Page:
Hoping that relief is around the corner, I read a little further.  Verse 46 reads this way, “For if you love those who love you, what reward do you have?  Do not even the tax collectors do the same?  And if you greet only your brothers, what more are you doing than others?  Do not even the Gentiles do the same?”  Almost needless to say, my quest for relief has been negated.  In this verse, Jesus is essentially telling me that I am no better than a tax collector or a Gentile, and based on the Jewish attitude toward these two groups in the Gospels, it would appear that my “love for humanity” is being compared to that of the dirty and despised sinners.  Yet again, no relief for my troubled soul.

So I continue on which brings me to verse 48, what most scholars view as the climax or summit of the Sermon on the Mount.  And it goes like this, “You therefore must be perfect, as your heavenly Father is perfect.”…

And maybe it’s just me, but most times I read this verse I fall into no small depression.  “Be perfect as my Father in heaven is perfect?”  How is that even thinkable, let alone possible? 

So once again I do what I do best, I try to soften the rough edges.  I try to dissect and analyze the text so that the offense of the verse is removed.  So appealing to the Greek once again I notice that it is possible for the Greek word for “perfect” to mean “complete” or “mature,” and not “sinless.”  I think to myself, “This might be manageable after all”…

But after I take a closer look, I realize that even if the word did not somehow mean “sinless” in this context, it is hardly a relief.  For when I substitute “complete” or “mature” in the place of “perfect,” I realize that the demand has not been loosened; the goal is still not within reach.  For no matter how hard I try I could never be as “complete” or “mature” as the Father in heaven is “complete” or ”mature.”...  

Once again my finagling with the text leads me nowhere...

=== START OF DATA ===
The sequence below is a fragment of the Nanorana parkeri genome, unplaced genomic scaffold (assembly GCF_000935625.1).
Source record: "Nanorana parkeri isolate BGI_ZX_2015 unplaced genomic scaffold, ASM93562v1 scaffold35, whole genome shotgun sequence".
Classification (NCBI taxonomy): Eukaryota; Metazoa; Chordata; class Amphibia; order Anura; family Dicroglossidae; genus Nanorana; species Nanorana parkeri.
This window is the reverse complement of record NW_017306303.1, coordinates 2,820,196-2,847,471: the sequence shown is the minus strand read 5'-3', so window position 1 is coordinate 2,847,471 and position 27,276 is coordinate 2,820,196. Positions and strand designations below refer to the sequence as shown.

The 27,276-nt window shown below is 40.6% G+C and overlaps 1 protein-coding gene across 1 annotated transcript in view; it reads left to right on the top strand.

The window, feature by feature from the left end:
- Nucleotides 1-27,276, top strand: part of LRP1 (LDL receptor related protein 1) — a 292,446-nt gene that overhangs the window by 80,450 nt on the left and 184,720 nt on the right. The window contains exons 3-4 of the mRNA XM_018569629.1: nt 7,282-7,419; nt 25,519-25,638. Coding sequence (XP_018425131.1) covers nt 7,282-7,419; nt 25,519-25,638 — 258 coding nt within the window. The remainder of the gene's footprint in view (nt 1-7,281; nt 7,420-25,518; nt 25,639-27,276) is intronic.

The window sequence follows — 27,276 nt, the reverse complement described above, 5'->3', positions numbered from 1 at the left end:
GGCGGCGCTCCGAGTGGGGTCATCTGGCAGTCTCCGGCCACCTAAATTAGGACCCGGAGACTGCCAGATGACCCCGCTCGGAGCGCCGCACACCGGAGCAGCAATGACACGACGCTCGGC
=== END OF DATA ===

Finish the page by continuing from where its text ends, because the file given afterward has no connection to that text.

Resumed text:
So how, then, do we take this text seriously?  How does someone become “perfect” as their Father in heaven is “perfect?”  The text makes the ideal sound as if it’s unattainable.  And I think it is.  At least, I think it is for us.

With that said, while I’ve never met perfect person, I have caught brief glimpses of true, selfless love.  And I’m sure that you have too.  Maybe you’ve seen it in the radical, unmerited love of a father who’s received his wayward son after the seventh incarceration. Or maybe you’ve seen it in the wife who stands by her man despite the fact that he’s been in a coma for 15 years.  Or maybe you've witnessed this type of selfless love in a much less dramatic setting.  Either way, we’re captured by these glimpses, these instances of grace, because there is so very little of it in this life.  

At times, we see it in our favorite movies, or read about it in a favorite books and it’s enough to melt our hearts.  It’s enough to elicit belief in a merciful God—a God who calls his enemies, you and me, his Beloved.   

As one who’s spent a greater part of his life reading history textbooks, I would occasionally catch glimpses of this selfless love in the lives of characters of the past.  One of my favorite examples is the latter part of our very own Thomas Cranmer’s life.[1]  Far from perfect, the author of the first Book of Common Prayer committed himself to loving his enemies during a time of religious and political upheaval.  He made this vow because—reading this passage and others—he came to believe that that the highest expression of divine love is to love one’s enemies.  

At a time when the nation was transitioning to a more Protestant form of religion, Cranmer was the Archbishop of Canterbury—the head of the Church of England.  He had many enemies, many of these former friends who were now doing everything in their power to take him down and have him killed. 

On numerous occasions King Henry VIII—when he wasn't out finding wives—would scold Cranmer for not taking measures against enemies—against those who tried to have him killed.  But Cranmer was committed to loving his enemies giving second, third, and fourth chances.  And this is because radical forgiveness was the foundation of his theology. 

But Cranmer—as good a guy as he was—did not try to dull the sharp edges of our Gospel lesson.  Cranmer was smart enough to know that he did not love with a selfless love.  He knew that he could never be complete as his Father in heaven is complete.

Nonetheless, Cranmer believed in a good God, a merciful God, who loves the imperfect, the sinner, even the God-hater.  Cranmer knew that if the highest expression of divine love is to love one’s enemies—the summit of the Sermon on the Mount—that must be the very same kind of love by which God saves sinners.